10 Things to Consider When Creating an Open Floor Plan

Many people enjoy picking the right colors, fabrics, and finishes for remodeling projects; however, I am a fan of the initial step of space planning. If done correctly, it will result in an area that appears more extensive and efficient. The following steps can assist you in deciding on the ideal layout for your needs. I’ve used images that show open-plan floor plans to demonstrate my ideas. However, these suggestions can be applied to any challenge in space planning, large or small.

What Are Your Space Needs?

Create a list of smaller spaces you’ll need in the larger area. Assign an estimated square footage to each room.

Consider the size of your furniture as well as the number of people who will be in the space. For example, the distance between the counter in the kitchen and the dining table must be at least 4 feet so that guests can walk between the two and dining guests have enough room to take chairs. However, an entrance door on the pathway or in larger-scaled spaces will require more space, at least 6 feet.

What Are Your Space Relationships?

Once you’ve decided on the appropriate size for the area, determine which spaces must be adjacent to one another -These are known as adjacencies.

When individuals move around from one place to another, which spaces have the most reason to be close? The obvious way to determine this is by placing the dining table Near the kitchen, but are you looking for a space to sit comfortably near the kitchen, a small workspace, or perhaps a kids’ play space? It all depends on the lifestyle you prefer.

What Are the Existing Conditions?

Most remodeling, redecorating, or organizing projects don’t begin with a blank slate. The space plan is created in the context of an existing building. The location of windows and doors, electrical outlets, partitions, and columns will all be crucial considerations when planning your space design.

Where Are the Plumbing, Gas, and Sewage Lines?

For bathrooms, kitchens, bars, and other areas requiring water supply and drainage systems, you’ll want them as close as you can to sewage and plumbing lines to reduce expenses. Make sure you suitably plan the adjacencies.

Let Houzz locate the top pros for you. Find Pros Cathie Hong Interiors Linear organization. Linear organization is a collection of spaces laid out on one line. Linear organization can be very flexible. The zones’ dimensions and shape can vary depending on how they relate to straight lines. Yankee Barn Homes Axial arrangements. Axial configurations have two or more central elements defining the structure -such as a kitchen on one line and a bathroom on another. The pathway between these two points is a significant design feature.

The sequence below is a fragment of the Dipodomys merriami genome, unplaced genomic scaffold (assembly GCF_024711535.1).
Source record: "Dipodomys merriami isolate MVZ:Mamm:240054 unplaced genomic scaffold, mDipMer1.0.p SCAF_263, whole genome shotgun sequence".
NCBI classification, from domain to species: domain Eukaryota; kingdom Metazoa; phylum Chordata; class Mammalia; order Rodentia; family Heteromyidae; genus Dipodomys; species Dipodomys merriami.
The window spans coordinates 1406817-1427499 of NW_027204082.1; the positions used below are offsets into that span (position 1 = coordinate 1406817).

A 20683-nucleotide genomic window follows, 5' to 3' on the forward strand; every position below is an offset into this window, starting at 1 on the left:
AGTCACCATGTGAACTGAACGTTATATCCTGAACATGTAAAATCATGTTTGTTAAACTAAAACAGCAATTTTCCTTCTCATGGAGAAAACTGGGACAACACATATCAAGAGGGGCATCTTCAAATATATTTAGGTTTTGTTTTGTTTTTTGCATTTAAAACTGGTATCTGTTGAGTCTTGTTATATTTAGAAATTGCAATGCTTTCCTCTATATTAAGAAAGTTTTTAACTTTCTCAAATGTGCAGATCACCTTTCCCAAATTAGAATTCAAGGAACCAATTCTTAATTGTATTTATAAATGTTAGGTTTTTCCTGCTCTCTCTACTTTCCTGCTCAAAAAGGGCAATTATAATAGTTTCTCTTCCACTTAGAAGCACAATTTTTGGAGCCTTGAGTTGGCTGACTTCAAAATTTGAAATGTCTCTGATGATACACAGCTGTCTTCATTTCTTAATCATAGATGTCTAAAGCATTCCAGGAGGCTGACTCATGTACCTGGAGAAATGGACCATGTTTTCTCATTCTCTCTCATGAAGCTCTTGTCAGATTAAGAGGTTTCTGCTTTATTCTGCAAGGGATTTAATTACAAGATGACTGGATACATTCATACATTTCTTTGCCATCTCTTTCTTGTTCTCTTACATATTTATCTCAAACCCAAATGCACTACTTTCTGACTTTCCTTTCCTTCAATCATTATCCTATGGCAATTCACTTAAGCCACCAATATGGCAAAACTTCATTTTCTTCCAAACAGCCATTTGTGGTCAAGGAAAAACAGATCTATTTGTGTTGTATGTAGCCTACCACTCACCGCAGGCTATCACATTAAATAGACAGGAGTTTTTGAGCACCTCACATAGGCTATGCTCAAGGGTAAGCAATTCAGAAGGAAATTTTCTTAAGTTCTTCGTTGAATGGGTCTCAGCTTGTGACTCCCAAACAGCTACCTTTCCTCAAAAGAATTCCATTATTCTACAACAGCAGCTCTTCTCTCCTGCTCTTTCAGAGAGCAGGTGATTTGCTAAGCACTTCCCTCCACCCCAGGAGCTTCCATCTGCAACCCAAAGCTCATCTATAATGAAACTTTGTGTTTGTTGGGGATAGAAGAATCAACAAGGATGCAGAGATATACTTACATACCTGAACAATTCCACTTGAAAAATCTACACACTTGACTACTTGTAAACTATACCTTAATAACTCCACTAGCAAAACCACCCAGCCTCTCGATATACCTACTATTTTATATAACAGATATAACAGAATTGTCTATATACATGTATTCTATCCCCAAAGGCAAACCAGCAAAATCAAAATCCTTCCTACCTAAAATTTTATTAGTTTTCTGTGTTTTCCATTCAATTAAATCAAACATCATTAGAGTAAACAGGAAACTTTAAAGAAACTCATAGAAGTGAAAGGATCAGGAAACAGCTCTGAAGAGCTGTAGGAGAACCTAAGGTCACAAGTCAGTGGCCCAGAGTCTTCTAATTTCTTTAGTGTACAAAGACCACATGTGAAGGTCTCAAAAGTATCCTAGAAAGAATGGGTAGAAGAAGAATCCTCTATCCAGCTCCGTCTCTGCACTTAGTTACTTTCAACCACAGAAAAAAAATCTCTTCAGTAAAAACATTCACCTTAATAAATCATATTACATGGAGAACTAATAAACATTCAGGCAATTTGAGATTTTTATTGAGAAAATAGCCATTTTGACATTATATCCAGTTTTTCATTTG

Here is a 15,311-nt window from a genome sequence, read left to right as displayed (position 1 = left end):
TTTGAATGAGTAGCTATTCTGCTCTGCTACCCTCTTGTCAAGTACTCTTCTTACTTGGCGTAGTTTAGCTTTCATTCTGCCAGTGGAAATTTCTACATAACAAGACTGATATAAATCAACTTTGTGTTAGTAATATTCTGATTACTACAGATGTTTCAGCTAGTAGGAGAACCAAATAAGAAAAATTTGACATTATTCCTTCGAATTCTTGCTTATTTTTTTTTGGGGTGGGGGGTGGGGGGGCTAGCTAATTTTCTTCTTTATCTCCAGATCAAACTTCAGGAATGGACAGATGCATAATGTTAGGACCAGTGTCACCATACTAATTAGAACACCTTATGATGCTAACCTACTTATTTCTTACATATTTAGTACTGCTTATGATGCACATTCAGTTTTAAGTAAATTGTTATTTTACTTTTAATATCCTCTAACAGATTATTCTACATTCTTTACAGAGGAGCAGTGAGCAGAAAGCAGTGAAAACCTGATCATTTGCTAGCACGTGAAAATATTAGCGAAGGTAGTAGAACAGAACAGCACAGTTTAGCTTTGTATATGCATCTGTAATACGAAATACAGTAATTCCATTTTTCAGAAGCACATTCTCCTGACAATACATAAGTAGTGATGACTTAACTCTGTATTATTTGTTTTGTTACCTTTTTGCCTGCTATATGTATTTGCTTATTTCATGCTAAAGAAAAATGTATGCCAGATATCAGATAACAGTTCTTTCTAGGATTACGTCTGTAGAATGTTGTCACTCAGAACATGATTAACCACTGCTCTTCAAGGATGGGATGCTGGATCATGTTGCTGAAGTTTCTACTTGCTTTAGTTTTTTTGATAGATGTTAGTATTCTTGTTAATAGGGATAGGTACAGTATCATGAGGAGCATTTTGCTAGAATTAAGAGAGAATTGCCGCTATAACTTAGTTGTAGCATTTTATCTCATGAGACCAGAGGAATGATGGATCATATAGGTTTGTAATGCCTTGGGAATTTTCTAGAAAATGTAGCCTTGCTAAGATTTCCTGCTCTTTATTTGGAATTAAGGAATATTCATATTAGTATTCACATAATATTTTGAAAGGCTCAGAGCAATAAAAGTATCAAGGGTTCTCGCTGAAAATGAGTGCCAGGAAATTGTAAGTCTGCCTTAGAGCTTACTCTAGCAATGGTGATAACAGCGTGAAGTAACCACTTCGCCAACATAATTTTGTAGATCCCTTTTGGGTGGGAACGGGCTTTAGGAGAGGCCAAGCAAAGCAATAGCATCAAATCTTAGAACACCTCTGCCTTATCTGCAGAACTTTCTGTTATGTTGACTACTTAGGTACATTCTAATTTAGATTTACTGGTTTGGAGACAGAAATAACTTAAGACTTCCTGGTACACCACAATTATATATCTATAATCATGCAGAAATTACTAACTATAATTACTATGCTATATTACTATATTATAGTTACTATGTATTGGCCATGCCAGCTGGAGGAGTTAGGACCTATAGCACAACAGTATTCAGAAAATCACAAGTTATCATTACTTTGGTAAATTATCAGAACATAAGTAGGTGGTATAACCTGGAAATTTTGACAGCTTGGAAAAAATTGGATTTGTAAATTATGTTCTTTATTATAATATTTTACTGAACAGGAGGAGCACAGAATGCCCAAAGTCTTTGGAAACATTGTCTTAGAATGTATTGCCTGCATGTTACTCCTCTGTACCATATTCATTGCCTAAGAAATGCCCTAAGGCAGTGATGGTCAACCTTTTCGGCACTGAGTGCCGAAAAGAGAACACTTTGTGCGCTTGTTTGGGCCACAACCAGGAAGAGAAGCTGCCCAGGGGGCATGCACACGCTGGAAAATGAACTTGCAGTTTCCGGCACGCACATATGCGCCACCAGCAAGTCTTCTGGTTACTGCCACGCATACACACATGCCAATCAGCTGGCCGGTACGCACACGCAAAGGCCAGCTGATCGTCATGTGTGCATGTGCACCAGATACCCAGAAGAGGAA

What Are Your Organizing Options?

Knowing the location of the bathroom and kitchen while working to the confines of the construction shell, What is the best way to get the smaller areas within the larger size to be organized? The four options you have are grid, linear, and axial. The central option is the most common. In the case of homes, you’d typically use a linear or an axial structure. The details will be discussed in the following section.

Don’t Let Paths of Travel Be an Afterthought

Think about how people transfer from one area from one area to another. Be sure to consider the stairs and doorways so that you have enough space to circulate. At least three feet for the paths of travel. CommVergent Installations: Be aware of the position of furniture pieces relative to one another and the space between furniture pieces to encourage interaction.

Think of Furniture in the Context of Grouping

In the bedroom, there is a bed. Nightstand: The dresser and the sofa form a group. A sofa end table, coffee chair, table, and lounge could be part of an arrangement in the living space. The groups are

The individual furniture pieces.

The space surrounding them.

The area that is required to gain access to the grouping.

Consider Public and Private Spaces

When considering public and private spaces, consider whether you’d like specific rooms to be closed off or partially separated. Bedrooms are personal spaces that should be placed in the quieter part of the living area. Kitchens are open and accessible. How do you like your dining room? Are you available to cook or closed off for a more formal look?

Sketch Out Some Basic Ideas

Bubble diagramming can be a straightforward way to start space planning after you’ve figured out your dimensions and adjacencies. Create different bubble configurations with various sizes representing zones, room sizes, or furniture groups. Continue drawing until you have a functional arrangement.

Find the Right Help for You

There are many tools and options online to help you begin with your space plan, And of course, you can engage a professional. Architect or Designer to design a set of scaled drawings to help you use.